Necrotizing enterocolitis (NEC) affects the tissues of a baby’s intestinal wall. It can cause a hole to develop in the intestine, allowing material from inside the intestines to spill into the abdomen. This disease occurs most often in premature babies, who are much more likely to contract the illness than full-term infants. Approximately one in 1,000 premature babies develops NEC.
Risk factors for NEC include low birth weight and premature birth. Formula feeding, rather than feeding with human milk, may also increase the risk. Signs of NEC include bloody stool, diarrhea, lethargy, and green or yellow vomit. An infant may refuse to eat or fail to gain weight. Early treatment of NEC is essential for saving as much intestinal tissue as possible.
NEC treatment options range from simple to complex, and severe cases may require surgery. Advanced cases may result in lifelong complications. During treatment, babies may need to stay in the neonatal intensive care unit (NICU).
Treatment options for this potentially deadly gastrointestinal disease include the following:
Early diagnosis of NEC can help to prevent significant complications. The infant may receive intravenous feeding, rather than feeding by mouth, to allow the bowels to rest and repair. In the most severe cases, doctors may need to perform multiple surgeries within the abdominal cavity over the course of several weeks.
NEC has an 80 percent survival rate when the disease is caught early enough for the infant to receive treatment. Doctors should closely monitor an infant’s heart rate; by looking for abnormal heart rate patterns, they may be able to find a serious problem early, such as NEC or sepsis (an infection in the bloodstream).
Common antibiotics used during treatment of NEC include gentamicin and ampicillin, which may be combined with metronidazole. Antibiotic treatment will usually last 10 to 14 days.
Some infants may recover after receiving antibiotics without any need for further treatment. The bowels and intestinal wall can heal in mild cases of NEC, particularly when only a portion of the bowels is affected.
Approximately one-fourth of infants diagnosed with NEC must undergo surgical intervention. The goal of surgery is to remove dead and dying intestinal tissue, while saving as much tissue as possible.
Surgical treatment for NEC requires general anesthesia and a laparotomy, or an incision through the wall of the abdomen. The surgeon removes dead bowel tissue and attempts to reconnect the healthy ends of the remaining intestinal tissue. After surgery, an infant may temporarily have an ostomy; this is an opening through the abdominal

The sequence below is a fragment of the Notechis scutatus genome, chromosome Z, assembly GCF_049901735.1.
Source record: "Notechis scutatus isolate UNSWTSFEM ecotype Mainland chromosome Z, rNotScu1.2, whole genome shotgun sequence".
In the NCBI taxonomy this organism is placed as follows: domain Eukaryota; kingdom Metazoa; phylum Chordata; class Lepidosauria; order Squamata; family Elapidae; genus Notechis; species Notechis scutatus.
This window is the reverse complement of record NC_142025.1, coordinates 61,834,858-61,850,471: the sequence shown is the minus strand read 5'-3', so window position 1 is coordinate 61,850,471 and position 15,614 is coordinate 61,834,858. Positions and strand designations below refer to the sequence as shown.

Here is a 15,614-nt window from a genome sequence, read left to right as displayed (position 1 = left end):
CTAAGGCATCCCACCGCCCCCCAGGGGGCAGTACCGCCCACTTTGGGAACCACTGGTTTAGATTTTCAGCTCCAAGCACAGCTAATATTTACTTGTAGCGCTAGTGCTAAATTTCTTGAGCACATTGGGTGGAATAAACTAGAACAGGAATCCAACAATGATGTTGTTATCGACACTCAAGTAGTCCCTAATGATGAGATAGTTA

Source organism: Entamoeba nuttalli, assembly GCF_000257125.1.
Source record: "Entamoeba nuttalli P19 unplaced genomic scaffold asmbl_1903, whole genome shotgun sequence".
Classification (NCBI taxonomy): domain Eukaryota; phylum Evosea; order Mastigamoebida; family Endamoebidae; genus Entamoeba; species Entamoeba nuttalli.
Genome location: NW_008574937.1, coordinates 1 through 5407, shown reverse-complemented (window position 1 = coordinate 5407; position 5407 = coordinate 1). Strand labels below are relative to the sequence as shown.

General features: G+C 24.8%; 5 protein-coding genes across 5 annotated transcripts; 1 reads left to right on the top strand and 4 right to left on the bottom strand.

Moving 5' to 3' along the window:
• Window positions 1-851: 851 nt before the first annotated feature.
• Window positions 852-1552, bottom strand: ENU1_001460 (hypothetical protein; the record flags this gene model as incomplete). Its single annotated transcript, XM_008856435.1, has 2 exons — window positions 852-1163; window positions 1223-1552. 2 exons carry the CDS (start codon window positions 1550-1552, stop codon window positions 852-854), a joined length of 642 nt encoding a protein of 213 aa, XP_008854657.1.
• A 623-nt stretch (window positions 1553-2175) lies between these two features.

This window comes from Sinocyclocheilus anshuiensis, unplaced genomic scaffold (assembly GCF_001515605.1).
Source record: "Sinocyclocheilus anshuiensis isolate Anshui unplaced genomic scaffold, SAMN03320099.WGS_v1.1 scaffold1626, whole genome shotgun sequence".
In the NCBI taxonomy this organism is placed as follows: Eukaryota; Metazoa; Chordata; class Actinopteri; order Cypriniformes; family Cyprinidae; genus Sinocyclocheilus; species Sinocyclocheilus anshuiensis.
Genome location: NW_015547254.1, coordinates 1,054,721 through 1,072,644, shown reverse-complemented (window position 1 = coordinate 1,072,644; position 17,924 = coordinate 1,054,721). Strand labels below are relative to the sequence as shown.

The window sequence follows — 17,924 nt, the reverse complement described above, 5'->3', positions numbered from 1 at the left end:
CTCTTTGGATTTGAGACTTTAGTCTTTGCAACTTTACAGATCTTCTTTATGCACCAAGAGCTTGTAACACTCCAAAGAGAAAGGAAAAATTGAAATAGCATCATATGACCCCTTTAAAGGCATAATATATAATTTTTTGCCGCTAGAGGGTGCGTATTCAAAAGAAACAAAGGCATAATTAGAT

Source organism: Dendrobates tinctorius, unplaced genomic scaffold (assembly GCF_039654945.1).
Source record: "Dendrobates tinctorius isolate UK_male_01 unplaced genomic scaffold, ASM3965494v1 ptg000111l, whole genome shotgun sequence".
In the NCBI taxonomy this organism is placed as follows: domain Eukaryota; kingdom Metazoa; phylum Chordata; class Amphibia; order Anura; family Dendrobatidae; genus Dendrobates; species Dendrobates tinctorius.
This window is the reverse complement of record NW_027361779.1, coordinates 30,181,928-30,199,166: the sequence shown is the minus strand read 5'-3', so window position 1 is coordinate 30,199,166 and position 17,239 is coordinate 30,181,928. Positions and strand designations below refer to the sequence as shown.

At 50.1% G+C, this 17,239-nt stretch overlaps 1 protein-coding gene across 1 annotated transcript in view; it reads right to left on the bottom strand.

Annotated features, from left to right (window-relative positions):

wall for waste to leave the body. Ostomies are needed when some parts of the bowel are not healthy enough to reconnect right away. This diverts waste and gives the bowel tissue time to rest and heal. Usually, the baby will return after a few months for another surgery to reconnect the intestines, and the ostomy will be removed.
Over the long term, infants who have had surgery for NEC may experience a condition called short bowel syndrome or short gut syndrome. This occurs when the infant doesn’t have enough tissue left in the small intestine to absorb adequate nutrients.
Some babies are too premature or too small to undergo surgery. As an intermediate step, doctors may place a drain through the abdominal wall. This allows air, fluid, and pus to drain from the abdomen. A surgical procedure can be performed later if needed.
Studies have indicated that drain placement is an effective treatment modality for NEC, and some research suggests that it may be beneficial to try using a drain first even on NEC patients who are eligible for surgery.
Preterm infants who encounter infection-causing bacteria may be at risk for contracting other diseases during NEC treatment. Doctors have reported a variety of fungal, viral and bacterial infections occurring alongside diagnoses of NEC. Premature infants may be kept in isolation during therapy, to reduce the child’s chance of contracting an additional infection.
A nasogastric tube or oral-gastric tube carries food and medicine directly to an infant’s stomach. Also known as enteral nutrition or enteral feeds, the nasogastric tube will deliver the protein, fat, carbohydrates, minerals and electrolytes the infant needs to survive. The tube also drains air and fluid from the stomach and prevents material from reaching the bowels. The infant may have a nasogastric tube for up to 10 days while in a children’s hospital or specialized unit during the course of antibiotics.
Some infant patients may require parenteral nutrition, which is where nutrients aren’t delivered to the stomach and are instead delivered intravenously. Parenteral nutrition is often used when an infant develops short bowel syndrome, leaving them unable to efficiently absorb nutrients through the digestive system.
Supplemental Oxygen or a Ventilator
Infants with NEC may have severe abdominal swelling, which can create difficulty breathing. Health care providers may administer oxygen through a facial tube, or even place the infant on a breathing machine to help ensure that they get enough oxygen.
Recovering from NEC and Further Treatment
Infants who recover from NEC may require further treatment or observation as they grow. Some children develop a condition known as intestinal stricture, which occurs when the diameter of the intestines shrinks due to scar tissue, making it difficult for food to pass through during digestion. Infants may require further surgeries if they develop strictures.
In some cases, children who survive and recover from NEC may not get enough nutrients to grow because of a reduction in their ability to absorb those nutrients. Sustained nutrient deficiencies may result in developmental delays. Some specialized treatments may become necessary to boost nutrition in infants and children recovering from NEC.